Marbles are a useful component in physics experiments. They are inexpensive and readily available. They are close enough to identical in weight, size and shape to meet the purpose of most physics classes. Their physical properties are useful for demonstrating the principles of energy transfer, motion, momentum, weight and volume.
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Volume and Density
Marbles are useful for experiments on volume, weight and density. Since they are non-porous and heavier than water, they will always displace water equal to their own volume and can be used in basic demonstrations of displacement. A simple experiment using displacement is to have students calculate the densities of marbles of various types, sizes and materials. Filling a beaker with marbles then measuring how much water still fits in the beaker can help students visualise how porous materials hold water.
Marbles can also be used in experiments demonstrating the principle behind fluid pressure. Air pressure, for example, is not actually a single steady pressure but rather the combination of the force of many small collisions between air molecules and surrounding surfaces. Students can turn the tray of a spring scale upside-down and pour a steady stream of marbles onto the scale, letting them roll off into a surrounding barrier or container. The reading on the scale should be relatively steady even though there is no single weight on it.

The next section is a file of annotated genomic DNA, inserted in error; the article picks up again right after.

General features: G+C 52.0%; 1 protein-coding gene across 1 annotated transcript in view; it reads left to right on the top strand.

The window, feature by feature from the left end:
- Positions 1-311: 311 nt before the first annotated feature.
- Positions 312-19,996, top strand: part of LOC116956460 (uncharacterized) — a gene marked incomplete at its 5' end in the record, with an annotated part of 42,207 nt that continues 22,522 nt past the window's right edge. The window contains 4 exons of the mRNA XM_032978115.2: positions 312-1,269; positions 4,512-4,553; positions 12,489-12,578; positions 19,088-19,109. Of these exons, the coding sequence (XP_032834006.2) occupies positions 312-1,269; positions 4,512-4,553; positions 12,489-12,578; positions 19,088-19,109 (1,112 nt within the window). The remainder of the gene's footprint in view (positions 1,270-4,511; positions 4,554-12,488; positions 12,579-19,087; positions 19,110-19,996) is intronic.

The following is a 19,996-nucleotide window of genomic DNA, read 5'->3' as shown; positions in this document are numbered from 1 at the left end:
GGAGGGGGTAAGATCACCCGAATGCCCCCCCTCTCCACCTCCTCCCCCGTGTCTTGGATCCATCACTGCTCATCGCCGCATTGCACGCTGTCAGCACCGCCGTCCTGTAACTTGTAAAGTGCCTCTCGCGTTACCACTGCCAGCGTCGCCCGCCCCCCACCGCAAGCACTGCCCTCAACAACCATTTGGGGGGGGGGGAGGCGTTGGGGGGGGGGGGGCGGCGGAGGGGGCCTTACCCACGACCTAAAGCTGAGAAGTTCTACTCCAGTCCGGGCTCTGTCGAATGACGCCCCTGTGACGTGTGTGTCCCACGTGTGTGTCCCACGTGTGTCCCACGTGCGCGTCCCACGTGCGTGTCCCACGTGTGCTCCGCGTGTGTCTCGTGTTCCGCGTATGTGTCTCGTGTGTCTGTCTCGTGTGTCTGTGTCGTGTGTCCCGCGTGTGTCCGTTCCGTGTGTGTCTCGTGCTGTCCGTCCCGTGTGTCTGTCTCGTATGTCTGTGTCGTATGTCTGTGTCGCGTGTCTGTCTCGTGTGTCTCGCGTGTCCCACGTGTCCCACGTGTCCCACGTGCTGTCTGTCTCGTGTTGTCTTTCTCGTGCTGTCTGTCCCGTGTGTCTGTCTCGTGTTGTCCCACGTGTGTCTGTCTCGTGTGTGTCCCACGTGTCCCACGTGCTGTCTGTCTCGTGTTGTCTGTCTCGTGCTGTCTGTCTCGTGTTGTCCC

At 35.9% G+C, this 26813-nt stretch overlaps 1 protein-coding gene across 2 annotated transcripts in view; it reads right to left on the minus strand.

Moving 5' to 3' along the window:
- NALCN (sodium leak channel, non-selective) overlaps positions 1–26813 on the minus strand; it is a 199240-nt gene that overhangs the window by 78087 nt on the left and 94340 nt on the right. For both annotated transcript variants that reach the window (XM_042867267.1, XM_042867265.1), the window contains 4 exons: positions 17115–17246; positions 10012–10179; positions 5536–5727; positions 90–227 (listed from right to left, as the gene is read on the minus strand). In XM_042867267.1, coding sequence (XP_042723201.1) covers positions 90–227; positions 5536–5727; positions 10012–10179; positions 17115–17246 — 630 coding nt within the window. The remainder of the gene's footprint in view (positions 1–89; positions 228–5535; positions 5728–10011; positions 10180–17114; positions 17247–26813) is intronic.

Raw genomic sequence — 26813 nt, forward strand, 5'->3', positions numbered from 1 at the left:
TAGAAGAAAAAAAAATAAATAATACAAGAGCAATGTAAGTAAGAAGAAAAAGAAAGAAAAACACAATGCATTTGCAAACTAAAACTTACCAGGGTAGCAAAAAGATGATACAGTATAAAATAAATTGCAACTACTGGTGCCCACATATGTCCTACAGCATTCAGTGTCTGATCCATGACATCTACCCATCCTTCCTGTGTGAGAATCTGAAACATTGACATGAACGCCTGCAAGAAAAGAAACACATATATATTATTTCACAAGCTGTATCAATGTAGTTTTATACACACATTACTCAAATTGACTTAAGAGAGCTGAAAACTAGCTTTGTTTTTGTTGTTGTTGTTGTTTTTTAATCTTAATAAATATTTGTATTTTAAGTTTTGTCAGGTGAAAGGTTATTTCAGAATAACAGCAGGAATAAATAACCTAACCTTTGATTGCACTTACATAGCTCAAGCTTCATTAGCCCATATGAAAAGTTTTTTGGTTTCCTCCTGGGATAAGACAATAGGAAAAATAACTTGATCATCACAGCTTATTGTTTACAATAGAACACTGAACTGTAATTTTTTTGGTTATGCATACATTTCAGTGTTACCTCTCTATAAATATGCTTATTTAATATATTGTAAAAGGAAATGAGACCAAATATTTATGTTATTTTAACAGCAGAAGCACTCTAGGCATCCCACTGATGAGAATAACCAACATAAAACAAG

Gravity and Momentum
Marbles also roll with very little friction which makes them useful in experiments designed to study motion and momentum. You can make tracks for marbles out of foam pipe insulation. Use insulation with a 1-1/2 inch diameter and cut it in half along its length to create two U-shaped tracks. These can be connected using tape and bent or curled into loops, ramps and curving tracks. Set up a ramp at the beginning of the track and measure how much initial height is required for a marble to successfully travel a loop or how initial slope affects speed on a long, straight piece of track.
You can create a simple pendulum out of a marble by attaching thread or string to one point on the marble's surface with a small drop of strong glue. After the glue dries, you can suspend the pendulum from a clamp and use it to explore the relationships between a pendulum's weight, length and period. If you attach a second string to a point on the marble near the first, you can constrain the pendulum to swing in one direction. Set up two or more constrained pendulums in a row and let them collide to examine the transfer of momentum.
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